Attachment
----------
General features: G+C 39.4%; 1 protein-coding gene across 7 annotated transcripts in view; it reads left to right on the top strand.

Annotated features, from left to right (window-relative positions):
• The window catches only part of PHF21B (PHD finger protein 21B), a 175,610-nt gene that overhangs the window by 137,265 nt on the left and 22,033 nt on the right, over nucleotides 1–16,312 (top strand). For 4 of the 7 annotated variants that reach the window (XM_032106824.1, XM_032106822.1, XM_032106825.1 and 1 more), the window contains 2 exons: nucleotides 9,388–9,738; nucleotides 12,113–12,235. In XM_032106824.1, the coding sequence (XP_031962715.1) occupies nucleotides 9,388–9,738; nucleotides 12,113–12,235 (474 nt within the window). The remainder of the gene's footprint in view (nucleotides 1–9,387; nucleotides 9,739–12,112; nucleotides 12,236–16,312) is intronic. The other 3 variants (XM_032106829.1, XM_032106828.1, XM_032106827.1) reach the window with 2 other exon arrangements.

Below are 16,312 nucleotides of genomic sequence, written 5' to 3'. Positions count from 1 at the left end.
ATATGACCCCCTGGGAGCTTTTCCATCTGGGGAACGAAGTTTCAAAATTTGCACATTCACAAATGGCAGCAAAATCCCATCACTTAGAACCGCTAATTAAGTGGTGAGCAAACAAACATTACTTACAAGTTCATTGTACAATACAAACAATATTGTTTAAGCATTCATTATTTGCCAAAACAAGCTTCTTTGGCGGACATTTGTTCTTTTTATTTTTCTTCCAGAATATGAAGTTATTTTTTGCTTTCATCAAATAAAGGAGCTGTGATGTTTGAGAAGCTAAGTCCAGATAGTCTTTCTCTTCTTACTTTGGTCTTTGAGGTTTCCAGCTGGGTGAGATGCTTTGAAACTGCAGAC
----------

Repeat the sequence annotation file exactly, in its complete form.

General features: G+C 39.4%; 1 protein-coding gene across 7 annotated transcripts in view; it reads left to right on the top strand.

Annotated features, from left to right (window-relative positions):
• The window catches only part of PHF21B (PHD finger protein 21B), a 175,610-nt gene that overhangs the window by 137,265 nt on the left and 22,033 nt on the right, over nucleotides 1–16,312 (top strand). For 4 of the 7 annotated variants that reach the window (XM_032106824.1, XM_032106822.1, XM_032106825.1 and 1 more), the window contains 2 exons: nucleotides 9,388–9,738; nucleotides 12,113–12,235. In XM_032106824.1, the coding sequence (XP_031962715.1) occupies nucleotides 9,388–9,738; nucleotides 12,113–12,235 (474 nt within the window). The remainder of the gene's footprint in view (nucleotides 1–9,387; nucleotides 9,739–12,112; nucleotides 12,236–16,312) is intronic. The other 3 variants (XM_032106829.1, XM_032106828.1, XM_032106827.1) reach the window with 2 other exon arrangements.

Below are 16,312 nucleotides of genomic sequence, written 5' to 3'. Positions count from 1 at the left end.
ATATGACCCCCTGGGAGCTTTTCCATCTGGGGAACGAAGTTTCAAAATTTGCACATTCACAAATGGCAGCAAAATCCCATCACTTAGAACCGCTAATTAAGTGGTGAGCAAACAAACATTACTTACAAGTTCATTGTACAATACAAACAATATTGTTTAAGCATTCATTATTTGCCAAAACAAGCTTCTTTGGCGGACATTTGTTCTTTTTATTTTTCTTCCAGAATATGAAGTTATTTTTTGCTTTCATCAAATAAAGGAGCTGTGATGTTTGAGAAGCTAAGTCCAGATAGTCTTTCTCTTCTTACTTTGGTCTTTGAGGTTTCCAGCTGGGTGAGATGCTTTGAAACTGCAGAC